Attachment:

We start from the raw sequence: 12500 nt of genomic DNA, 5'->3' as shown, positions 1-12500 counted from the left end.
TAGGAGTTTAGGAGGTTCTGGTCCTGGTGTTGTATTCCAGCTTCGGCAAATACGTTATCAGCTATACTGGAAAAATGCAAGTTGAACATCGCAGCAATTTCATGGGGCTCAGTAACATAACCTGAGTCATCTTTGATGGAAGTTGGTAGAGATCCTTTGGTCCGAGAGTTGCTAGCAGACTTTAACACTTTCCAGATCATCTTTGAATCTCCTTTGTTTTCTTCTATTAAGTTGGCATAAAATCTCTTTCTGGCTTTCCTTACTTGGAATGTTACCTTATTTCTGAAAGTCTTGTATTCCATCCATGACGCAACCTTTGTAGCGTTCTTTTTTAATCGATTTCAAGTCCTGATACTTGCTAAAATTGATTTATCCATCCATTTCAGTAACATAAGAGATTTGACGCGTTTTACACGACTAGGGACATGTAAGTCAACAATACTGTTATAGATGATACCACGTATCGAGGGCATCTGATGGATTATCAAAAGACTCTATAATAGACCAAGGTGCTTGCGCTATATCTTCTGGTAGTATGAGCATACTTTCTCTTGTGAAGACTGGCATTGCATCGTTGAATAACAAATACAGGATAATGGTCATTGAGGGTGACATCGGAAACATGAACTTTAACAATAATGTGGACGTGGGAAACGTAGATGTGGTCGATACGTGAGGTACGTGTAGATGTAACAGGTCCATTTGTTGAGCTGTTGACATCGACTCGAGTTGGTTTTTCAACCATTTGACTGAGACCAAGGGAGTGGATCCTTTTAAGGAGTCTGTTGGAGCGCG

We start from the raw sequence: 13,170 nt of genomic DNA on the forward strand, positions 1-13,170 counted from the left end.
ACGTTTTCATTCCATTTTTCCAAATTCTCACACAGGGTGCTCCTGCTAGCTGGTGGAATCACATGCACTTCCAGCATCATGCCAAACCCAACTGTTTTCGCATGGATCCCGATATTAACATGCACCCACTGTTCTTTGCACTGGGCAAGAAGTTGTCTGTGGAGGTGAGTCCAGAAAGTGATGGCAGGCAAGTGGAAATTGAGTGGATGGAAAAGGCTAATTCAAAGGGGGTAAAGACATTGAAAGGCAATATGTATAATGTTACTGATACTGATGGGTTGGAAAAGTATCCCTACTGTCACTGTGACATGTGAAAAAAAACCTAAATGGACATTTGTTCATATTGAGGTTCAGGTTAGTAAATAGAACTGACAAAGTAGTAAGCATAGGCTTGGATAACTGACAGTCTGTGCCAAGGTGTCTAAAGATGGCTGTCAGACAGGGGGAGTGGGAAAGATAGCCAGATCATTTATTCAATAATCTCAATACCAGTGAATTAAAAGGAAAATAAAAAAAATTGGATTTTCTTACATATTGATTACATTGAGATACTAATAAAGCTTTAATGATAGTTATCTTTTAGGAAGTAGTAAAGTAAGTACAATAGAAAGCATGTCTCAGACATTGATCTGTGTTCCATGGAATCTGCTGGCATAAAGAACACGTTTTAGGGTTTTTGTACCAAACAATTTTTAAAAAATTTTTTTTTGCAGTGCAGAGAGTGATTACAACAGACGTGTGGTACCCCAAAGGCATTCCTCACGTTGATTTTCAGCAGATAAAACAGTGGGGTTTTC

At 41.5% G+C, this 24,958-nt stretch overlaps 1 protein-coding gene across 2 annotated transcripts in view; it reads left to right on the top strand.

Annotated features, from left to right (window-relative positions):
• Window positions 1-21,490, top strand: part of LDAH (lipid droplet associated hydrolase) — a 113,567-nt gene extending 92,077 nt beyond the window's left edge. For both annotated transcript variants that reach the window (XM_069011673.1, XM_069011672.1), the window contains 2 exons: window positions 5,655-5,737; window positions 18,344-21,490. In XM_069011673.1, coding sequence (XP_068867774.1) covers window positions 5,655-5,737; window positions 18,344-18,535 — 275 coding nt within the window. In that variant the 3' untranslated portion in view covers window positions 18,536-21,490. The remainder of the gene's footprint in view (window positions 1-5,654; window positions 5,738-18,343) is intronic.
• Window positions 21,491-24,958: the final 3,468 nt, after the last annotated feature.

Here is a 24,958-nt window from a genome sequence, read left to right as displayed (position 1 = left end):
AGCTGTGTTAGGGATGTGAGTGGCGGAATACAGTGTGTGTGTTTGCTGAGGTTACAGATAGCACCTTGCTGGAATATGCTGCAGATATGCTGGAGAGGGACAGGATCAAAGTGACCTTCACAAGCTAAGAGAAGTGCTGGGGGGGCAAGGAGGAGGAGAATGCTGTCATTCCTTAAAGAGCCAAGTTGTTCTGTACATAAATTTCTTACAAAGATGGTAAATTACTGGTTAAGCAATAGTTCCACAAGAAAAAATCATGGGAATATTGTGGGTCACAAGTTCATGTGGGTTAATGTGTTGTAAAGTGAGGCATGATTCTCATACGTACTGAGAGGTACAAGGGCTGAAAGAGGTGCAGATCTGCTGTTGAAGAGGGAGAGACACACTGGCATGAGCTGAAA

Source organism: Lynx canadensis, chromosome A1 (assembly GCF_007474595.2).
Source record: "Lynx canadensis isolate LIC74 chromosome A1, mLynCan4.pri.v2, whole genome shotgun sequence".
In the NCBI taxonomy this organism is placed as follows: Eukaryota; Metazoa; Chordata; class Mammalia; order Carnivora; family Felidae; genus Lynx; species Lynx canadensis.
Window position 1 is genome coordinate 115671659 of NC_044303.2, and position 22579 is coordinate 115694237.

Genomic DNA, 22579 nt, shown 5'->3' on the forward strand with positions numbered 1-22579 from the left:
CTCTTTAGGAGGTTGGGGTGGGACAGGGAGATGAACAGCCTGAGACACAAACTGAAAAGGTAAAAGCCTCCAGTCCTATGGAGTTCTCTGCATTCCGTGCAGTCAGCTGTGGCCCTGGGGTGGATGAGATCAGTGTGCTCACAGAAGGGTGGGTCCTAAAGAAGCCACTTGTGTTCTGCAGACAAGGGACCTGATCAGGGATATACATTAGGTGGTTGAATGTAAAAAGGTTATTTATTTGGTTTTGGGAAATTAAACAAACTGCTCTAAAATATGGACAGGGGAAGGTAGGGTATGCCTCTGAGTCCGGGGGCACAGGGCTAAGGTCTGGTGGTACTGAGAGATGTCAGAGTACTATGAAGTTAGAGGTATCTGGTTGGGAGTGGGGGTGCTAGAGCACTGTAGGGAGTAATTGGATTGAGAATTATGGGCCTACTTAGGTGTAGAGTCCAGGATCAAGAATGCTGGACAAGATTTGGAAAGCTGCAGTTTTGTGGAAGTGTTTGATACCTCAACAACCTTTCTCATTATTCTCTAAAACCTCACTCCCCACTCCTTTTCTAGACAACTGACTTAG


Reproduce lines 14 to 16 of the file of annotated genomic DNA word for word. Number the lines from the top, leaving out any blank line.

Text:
Window position 1 is genome coordinate 115671659 of NC_044303.2, and position 22579 is coordinate 115694237.

Genomic DNA, 22579 nt, shown 5'->3' on the forward strand with positions numbered 1-22579 from the left:
CTCTTTAGGAGGTTGGGGTGGGACAGGGAGATGAACAGCCTGAGACACAAACTGAAAAGGTAAAAGCCTCCAGTCCTATGGAGTTCTCTGCATTCCGTGCAGTCAGCTGTGGCCCTGGGGTGGATGAGATCAGTGTGCTCACAGAAGGGTGGGTCCTAAAGAAGCCACTTGTGTTCTGCAGACAAGGGACCTGATCAGGGATATACATTAGGTGGTTGAATGTAAAAAGGTTATTTATTTGGTTTTGGGAAATTAAACAAACTGCTCTAAAATATGGACAGGGGAAGGTAGGGTATGCCTCTGAGTCCGGGGGCACAGGGCTAAGGTCTGGTGGTACTGAGAGATGTCAGAGTACTATGAAGTTAGAGGTATCTGGTTGGGAGTGGGGGTGCTAGAGCACTGTAGGGAGTAATTGGATTGAGAATTATGGGCCTACTTAGGTGTAGAGTCCAGGATCAAGAATGCTGGACAAGATTTGGAAAGCTGCAGTTTTGTGGAAGTGTTTGATACCTCAACAACCTTTCTCATTATTCTCTAAAACCTCACTCCCCACTCCTTTTCTAGACAACTGACTTAG